In my first three posts concerning Internet ministry (“What is it?,” “Evangelism and Discipleship,” and “Global Interaction”), I defined Internet ministry as “the use of online services, apps, functions, and technologies in order to serve people with the intention of helping those people grow in maturity towards Christ” and concluded that even if we pursue evangelism online, our ultimate goal should be discipleship – that is, not simply making converts, but helping people maturing in their walk with Jesus Christ. Finally, I encouraged those involved in “Internet ministry” to recognize the importance of personal, face-to-fact contact and example in discipleship.
In this final installment in my series on “Internet ministry,” I would like to continue discussing the importance of “face-to-face contact and example” by talking about using online interaction to further facilitate discipleship.
When I use the term interaction, I’m talking about communication that takes place in both directions. Now, certainly, it is possible to help someone without this kind of two-way communication. For example, someone could post a teaching based on a particular passage of Scripture, and someone else reading that teaching could benefit, without further interaction.
In reality, this is similar to the teaching/preaching found in many churches today. A person hears a teaching/sermon, but has no further interaction and no deeper relationship with the teacher/preacher. The person hearing can be helped with this type of teaching/preaching, but the amount and type of help is limited.
The way the Jesus and others in Scripture practiced and taught it, discipleship was interactive, in the midst of sharing life together, with questions and answers and follow-up and discussion and argument and another example, etc. It is possible to include this type of interaction using online resources.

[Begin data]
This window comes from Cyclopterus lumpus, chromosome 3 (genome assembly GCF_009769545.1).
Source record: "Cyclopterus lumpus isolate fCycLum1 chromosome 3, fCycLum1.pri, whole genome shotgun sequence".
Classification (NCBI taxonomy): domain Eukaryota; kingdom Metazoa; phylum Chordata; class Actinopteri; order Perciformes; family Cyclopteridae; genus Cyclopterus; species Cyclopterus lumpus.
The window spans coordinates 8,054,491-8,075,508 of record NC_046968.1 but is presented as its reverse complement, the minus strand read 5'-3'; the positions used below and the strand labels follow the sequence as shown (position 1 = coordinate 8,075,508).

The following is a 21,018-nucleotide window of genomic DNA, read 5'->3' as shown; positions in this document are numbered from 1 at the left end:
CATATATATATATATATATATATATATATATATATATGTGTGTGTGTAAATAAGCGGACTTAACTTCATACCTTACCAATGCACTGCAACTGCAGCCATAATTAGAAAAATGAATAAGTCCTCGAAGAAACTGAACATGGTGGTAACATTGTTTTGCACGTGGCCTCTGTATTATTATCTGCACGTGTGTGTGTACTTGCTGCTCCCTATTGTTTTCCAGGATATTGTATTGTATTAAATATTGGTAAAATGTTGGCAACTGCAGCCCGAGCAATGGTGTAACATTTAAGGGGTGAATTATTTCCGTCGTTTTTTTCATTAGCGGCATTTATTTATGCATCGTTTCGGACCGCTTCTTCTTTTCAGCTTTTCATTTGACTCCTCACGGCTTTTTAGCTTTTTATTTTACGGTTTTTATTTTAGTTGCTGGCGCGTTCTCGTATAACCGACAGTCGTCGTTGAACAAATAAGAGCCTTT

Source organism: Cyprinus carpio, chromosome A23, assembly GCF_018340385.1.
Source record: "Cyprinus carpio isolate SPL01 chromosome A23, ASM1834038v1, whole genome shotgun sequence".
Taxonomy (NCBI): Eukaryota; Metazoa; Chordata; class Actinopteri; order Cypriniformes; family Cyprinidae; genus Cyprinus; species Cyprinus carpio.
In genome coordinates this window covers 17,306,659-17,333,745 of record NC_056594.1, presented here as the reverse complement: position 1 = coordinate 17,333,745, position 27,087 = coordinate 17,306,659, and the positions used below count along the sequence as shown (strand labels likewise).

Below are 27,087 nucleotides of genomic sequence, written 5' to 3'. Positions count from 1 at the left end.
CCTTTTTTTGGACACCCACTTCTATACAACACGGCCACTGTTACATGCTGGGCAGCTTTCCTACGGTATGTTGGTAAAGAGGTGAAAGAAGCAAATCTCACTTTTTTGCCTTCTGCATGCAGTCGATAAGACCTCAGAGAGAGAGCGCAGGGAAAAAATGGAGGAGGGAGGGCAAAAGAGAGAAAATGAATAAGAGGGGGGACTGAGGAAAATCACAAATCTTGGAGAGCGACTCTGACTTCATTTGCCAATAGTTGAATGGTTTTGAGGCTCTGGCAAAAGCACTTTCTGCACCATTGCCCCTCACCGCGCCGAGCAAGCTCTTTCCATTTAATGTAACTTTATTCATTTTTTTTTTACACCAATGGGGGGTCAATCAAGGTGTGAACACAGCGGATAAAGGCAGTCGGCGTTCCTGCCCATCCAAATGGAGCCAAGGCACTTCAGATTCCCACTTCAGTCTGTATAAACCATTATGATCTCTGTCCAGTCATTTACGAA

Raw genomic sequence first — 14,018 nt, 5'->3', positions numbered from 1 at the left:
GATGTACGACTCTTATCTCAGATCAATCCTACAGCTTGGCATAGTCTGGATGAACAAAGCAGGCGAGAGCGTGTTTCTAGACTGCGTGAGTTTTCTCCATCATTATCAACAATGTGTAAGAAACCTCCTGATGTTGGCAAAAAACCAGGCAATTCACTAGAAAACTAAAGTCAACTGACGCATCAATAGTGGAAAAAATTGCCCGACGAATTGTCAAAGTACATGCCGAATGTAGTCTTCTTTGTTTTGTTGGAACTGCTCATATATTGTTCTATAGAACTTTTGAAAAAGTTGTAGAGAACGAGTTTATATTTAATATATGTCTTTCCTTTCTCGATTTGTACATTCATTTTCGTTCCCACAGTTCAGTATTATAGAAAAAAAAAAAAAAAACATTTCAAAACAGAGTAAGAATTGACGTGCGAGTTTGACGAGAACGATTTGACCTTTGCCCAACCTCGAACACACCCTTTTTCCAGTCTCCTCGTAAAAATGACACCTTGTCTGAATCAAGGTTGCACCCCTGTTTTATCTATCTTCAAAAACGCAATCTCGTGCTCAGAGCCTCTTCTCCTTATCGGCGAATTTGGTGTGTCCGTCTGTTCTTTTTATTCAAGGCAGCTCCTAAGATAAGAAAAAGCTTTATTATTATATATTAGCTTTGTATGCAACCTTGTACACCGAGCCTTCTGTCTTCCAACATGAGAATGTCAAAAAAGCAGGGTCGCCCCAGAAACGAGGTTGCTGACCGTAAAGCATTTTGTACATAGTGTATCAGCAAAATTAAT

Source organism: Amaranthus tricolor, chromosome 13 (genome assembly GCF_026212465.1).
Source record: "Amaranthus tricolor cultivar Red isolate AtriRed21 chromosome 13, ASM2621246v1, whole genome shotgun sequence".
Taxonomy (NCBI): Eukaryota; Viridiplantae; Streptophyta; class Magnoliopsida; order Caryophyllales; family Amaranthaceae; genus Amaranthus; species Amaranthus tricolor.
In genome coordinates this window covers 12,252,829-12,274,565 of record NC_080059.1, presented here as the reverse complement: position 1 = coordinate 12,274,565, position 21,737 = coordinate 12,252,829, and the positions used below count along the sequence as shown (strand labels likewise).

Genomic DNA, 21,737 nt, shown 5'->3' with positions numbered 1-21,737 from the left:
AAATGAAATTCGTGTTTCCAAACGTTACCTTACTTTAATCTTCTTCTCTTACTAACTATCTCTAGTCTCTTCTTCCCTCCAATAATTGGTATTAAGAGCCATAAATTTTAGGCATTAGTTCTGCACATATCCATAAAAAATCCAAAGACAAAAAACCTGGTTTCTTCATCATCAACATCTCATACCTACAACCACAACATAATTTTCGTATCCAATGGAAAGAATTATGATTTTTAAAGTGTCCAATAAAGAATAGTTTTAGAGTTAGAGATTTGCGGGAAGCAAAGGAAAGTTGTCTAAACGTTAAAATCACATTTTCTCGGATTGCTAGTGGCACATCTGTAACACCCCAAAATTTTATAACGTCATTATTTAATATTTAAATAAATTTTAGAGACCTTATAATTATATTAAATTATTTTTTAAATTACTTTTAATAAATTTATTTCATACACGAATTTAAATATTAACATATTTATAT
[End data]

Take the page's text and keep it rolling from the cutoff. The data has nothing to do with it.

The problem is that many who post material on the Internet consider the “posted material” to be the most important part of their work. In fact, that posted material is simply the beginning. Whether through comments or emails or phone calls or whatever, the further interaction with other people is often much more important than the posted material that began the further interaction.
Again, do not misunderstand me. Still, personal, face-to-face interaction is both important and necessary. But using various means, Internet ministry can be more interactive and, therefore, more effective at helping people mature in Christ and walk in a manner worthy of the gospel.
Of course, this also means that the way that we interact with people is as important (if not more important) than what we say (or write) in our posted material. If we react with hostility to someone who disagrees with us, it will completely nullify our post about the love of Christ. If we reject someone else, it hinders our message about the grace we have through Christ.
Finally, through interaction, we can demonstrate that we are also teachable – that we also need to be discipled – that we do not have all the answers – that God can and does speak to us and changes us through other people.
So, as we use online tools and resources to disciple others – that is, to help others grow in maturity in Christ – we should seek as much interaction as possible, always attempting to demonstrate the love of Christ in that interaction. In humility, we should admit that we do not have all the answers, that we are sometimes wrong, and that our relationships with others is more important than proving ourselves to be right.